I wrote this review of Karen Marie Moning’s Shadowfever a few years back and rediscovered it a couple of months ago when I downloaded material from an inactive blog of mine before it went offline. The Shadow series holds a special significance to me. While reading the books I fell in love with urban fantasy. And the series influenced me when I set out to write Daemon Seer.
I spent all day reading an urban fantasy called Shadowfever, the fifth in a series of novels by Karen Marie Moning. The book is over 600 pages long. I’m starting to think readers perceive length differently with an ebook. They don’t feel the volume weighting their hands or the thickness of the pages yet to be turned. They see a number giving the percentage of the book they’ve read so far, but it lacks physical reality. Easy to glide through a novel as though sailing over a vast lake, glimpsing land on the horizon without a sense of its distance. I read and read for hours and hours and awoke the next morning with a migraine. Now that I’ve finished the story and know the outcome, now that the headache is fading, I can’t help reflecting on why I subjected myself to such a grueling read-a-thon.
The Shadow series tells the story of MacKayla Lane, a girl from a small town in Georgia whose sister is brutally murdered while studying in Ireland. Mac spends her time painting her nails, hanging out by the pool, and listening to tunes on her iPod. Then the death of her sister spurs her to travel to Dublin and ensure the killer is caught and brought to justice. There she discovers she’s a sidhe-seer, one of an ancient order of women who can see the Fae. To ordinary people the Fae appear human, but Mac sees the monsters hidden beneath their glamour. She becomes involved with a sinister and sexually magnetic man who—it becomes increasingly clear—isn’t human either and is searching for a mystical book that will prevent the Fae from destroying the world.
Mac makes one unsettling discovery after another about her sister and herself. Illusion, misdirection, and deception pervade the five novels. Repeatedly, she believes she understands what’s going on, only to have her reality shattered by some new revelation. What begins as a search for her sister’s murderer grows into a struggle to save the world and a quest to discover the truth about her origins.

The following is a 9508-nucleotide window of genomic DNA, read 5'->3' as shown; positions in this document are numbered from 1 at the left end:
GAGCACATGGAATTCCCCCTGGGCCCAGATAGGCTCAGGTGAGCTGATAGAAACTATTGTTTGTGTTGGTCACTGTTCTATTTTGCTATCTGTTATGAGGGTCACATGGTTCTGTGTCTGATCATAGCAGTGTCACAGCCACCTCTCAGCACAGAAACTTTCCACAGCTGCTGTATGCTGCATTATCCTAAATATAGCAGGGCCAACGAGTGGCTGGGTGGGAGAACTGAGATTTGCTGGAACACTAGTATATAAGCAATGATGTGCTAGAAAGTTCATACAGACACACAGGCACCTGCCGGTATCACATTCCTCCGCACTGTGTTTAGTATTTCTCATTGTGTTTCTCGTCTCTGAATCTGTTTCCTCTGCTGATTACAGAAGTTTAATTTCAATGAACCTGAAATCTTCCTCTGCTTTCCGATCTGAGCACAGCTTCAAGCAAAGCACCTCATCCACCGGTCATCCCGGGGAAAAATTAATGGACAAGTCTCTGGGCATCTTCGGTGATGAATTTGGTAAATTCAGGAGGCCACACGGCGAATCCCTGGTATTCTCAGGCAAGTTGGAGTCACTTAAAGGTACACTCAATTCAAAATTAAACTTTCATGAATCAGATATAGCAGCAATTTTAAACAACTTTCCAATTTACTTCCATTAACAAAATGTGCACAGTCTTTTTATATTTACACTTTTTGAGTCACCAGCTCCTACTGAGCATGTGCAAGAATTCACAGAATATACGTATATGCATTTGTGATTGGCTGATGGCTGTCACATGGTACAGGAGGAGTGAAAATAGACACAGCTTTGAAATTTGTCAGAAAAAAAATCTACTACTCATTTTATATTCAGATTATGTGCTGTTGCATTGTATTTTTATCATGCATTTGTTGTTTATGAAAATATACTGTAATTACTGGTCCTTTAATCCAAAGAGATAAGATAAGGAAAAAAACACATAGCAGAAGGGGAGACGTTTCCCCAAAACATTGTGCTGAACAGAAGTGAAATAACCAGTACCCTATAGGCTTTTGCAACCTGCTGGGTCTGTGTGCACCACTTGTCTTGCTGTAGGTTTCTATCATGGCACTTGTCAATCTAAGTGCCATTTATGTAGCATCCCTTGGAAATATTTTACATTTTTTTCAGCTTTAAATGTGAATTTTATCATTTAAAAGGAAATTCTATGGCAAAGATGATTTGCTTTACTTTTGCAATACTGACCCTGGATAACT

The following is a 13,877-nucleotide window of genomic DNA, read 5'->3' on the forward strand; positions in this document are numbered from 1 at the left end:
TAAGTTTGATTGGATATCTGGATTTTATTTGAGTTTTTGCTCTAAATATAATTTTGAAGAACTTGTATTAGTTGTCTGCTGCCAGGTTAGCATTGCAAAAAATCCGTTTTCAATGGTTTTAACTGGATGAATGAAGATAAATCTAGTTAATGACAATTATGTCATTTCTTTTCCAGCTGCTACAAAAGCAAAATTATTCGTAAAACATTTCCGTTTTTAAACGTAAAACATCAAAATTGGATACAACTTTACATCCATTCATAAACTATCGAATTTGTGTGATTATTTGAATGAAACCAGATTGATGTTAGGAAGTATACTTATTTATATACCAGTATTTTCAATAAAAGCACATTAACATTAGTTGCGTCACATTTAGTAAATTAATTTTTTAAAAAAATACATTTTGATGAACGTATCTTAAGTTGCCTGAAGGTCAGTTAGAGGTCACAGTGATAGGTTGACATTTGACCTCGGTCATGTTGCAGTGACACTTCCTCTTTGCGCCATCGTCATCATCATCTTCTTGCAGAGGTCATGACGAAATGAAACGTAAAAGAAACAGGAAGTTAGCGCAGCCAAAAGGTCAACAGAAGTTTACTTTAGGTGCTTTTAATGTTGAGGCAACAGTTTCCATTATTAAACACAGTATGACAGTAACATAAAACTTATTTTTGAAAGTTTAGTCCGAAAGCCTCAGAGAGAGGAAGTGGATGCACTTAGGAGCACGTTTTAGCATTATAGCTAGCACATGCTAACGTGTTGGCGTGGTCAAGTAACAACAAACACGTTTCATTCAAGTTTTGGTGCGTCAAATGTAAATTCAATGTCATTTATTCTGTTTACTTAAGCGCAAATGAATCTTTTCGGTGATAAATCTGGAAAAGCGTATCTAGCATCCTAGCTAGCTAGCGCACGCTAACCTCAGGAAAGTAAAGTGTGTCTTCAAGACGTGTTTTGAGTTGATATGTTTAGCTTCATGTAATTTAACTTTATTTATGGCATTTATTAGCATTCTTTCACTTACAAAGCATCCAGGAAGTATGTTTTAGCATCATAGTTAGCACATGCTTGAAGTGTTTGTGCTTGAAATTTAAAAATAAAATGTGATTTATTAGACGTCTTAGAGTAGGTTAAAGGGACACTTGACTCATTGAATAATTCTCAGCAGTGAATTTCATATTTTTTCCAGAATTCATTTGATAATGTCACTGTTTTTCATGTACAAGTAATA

Moning is skilled at springing surprises and ratcheting up suspense. The first four novels end in cliffhangers that compel the reader to reach for the next in the series. Here I should mention that the first one was a free Kindle download. Publishers occasionally bait the hook with a freebie. It sure worked with me. Though Mac is occasionally annoying, her character grows more complex and interesting from one book to the next. The fantastic worlds she explores are richly imagined.
The books have some great sex scenes—passionate and occasionally funny, and on one occasion harrowing as Mac is gang raped by Fae princes and left in a state of mindless, constant, sexual hunger. And, of course, there’s plenty of violence.
These attractions are counter balanced by writing that occasionally makes me wince. Grating, clichéd phrases (“to die for,” “getting on my last nerve”). Commentary or exposition that repeats almost word-for-word passages from earlier in the story, as if the writer had copied and pasted material. Some of this fits the first-person narration; people do use clichés and repeat themselves. Still, I’ve seen more artful techniques for creating a convincing narrative voice. And there are the overused dialogue tags. Even the inhuman characters do a whole lot of sighing and shrugging.
I finished Shadowfever feeling sated, as though I’d snarfed a whole box of delicious chocolates. (Hey, chocolates are rich in antioxidants!) Instead of a bellyache I had a headache from those frozen hours staring at the Kindle screen. Yet I’m not sorry. I’ve been gorging on novels since childhood, and without that pleasure I would never have come to love reading fiction. No way am I going on a diet now.